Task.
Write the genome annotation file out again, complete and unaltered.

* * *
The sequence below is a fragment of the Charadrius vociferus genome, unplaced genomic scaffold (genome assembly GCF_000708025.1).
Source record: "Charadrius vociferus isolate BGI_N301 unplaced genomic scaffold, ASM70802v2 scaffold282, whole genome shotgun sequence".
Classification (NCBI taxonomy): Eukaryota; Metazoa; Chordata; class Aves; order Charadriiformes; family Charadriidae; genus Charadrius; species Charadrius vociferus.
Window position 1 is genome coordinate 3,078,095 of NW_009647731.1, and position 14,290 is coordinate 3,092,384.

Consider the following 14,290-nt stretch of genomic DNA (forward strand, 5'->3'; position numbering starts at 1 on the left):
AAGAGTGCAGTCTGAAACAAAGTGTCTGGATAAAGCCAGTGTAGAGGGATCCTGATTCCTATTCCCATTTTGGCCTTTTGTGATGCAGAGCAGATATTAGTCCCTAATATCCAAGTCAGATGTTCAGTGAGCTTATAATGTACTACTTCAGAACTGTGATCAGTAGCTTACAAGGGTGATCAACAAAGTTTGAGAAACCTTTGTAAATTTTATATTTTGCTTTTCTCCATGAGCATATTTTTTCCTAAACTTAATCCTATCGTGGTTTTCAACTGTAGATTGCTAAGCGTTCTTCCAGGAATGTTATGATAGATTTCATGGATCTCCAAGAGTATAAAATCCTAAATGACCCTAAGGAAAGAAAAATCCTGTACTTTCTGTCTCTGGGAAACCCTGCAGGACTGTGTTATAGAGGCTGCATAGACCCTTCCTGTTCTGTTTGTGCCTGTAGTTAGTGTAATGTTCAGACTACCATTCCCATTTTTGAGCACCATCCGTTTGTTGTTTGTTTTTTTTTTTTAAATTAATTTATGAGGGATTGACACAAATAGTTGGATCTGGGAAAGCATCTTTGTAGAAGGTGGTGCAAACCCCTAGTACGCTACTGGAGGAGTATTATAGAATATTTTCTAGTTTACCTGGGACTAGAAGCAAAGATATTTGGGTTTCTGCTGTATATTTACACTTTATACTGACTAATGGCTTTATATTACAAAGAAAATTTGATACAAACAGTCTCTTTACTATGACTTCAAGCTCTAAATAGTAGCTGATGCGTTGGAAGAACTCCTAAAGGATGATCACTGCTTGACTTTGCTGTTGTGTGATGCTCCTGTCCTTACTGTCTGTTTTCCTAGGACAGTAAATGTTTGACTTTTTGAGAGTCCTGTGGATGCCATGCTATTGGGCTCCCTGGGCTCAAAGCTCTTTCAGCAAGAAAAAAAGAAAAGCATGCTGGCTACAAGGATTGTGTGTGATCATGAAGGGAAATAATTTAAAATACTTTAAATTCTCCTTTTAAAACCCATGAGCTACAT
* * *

The sequence below is a fragment of the Charadrius vociferus genome, unplaced genomic scaffold (genome assembly GCF_000708025.1).
Source record: "Charadrius vociferus isolate BGI_N301 unplaced genomic scaffold, ASM70802v2 scaffold282, whole genome shotgun sequence".
Classification (NCBI taxonomy): Eukaryota; Metazoa; Chordata; class Aves; order Charadriiformes; family Charadriidae; genus Charadrius; species Charadrius vociferus.
Window position 1 is genome coordinate 3,078,095 of NW_009647731.1, and position 14,290 is coordinate 3,092,384.

Consider the following 14,290-nt stretch of genomic DNA (forward strand, 5'->3'; position numbering starts at 1 on the left):
AAGAGTGCAGTCTGAAACAAAGTGTCTGGATAAAGCCAGTGTAGAGGGATCCTGATTCCTATTCCCATTTTGGCCTTTTGTGATGCAGAGCAGATATTAGTCCCTAATATCCAAGTCAGATGTTCAGTGAGCTTATAATGTACTACTTCAGAACTGTGATCAGTAGCTTACAAGGGTGATCAACAAAGTTTGAGAAACCTTTGTAAATTTTATATTTTGCTTTTCTCCATGAGCATATTTTTTCCTAAACTTAATCCTATCGTGGTTTTCAACTGTAGATTGCTAAGCGTTCTTCCAGGAATGTTATGATAGATTTCATGGATCTCCAAGAGTATAAAATCCTAAATGACCCTAAGGAAAGAAAAATCCTGTACTTTCTGTCTCTGGGAAACCCTGCAGGACTGTGTTATAGAGGCTGCATAGACCCTTCCTGTTCTGTTTGTGCCTGTAGTTAGTGTAATGTTCAGACTACCATTCCCATTTTTGAGCACCATCCGTTTGTTGTTTGTTTTTTTTTTTTAAATTAATTTATGAGGGATTGACACAAATAGTTGGATCTGGGAAAGCATCTTTGTAGAAGGTGGTGCAAACCCCTAGTACGCTACTGGAGGAGTATTATAGAATATTTTCTAGTTTACCTGGGACTAGAAGCAAAGATATTTGGGTTTCTGCTGTATATTTACACTTTATACTGACTAATGGCTTTATATTACAAAGAAAATTTGATACAAACAGTCTCTTTACTATGACTTCAAGCTCTAAATAGTAGCTGATGCGTTGGAAGAACTCCTAAAGGATGATCACTGCTTGACTTTGCTGTTGTGTGATGCTCCTGTCCTTACTGTCTGTTTTCCTAGGACAGTAAATGTTTGACTTTTTGAGAGTCCTGTGGATGCCATGCTATTGGGCTCCCTGGGCTCAAAGCTCTTTCAGCAAGAAAAAAAGAAAAGCATGCTGGCTACAAGGATTGTGTGTGATCATGAAGGGAAATAATTTAAAATACTTTAAATTCTCCTTTTAAAACCCATGAGCTACAT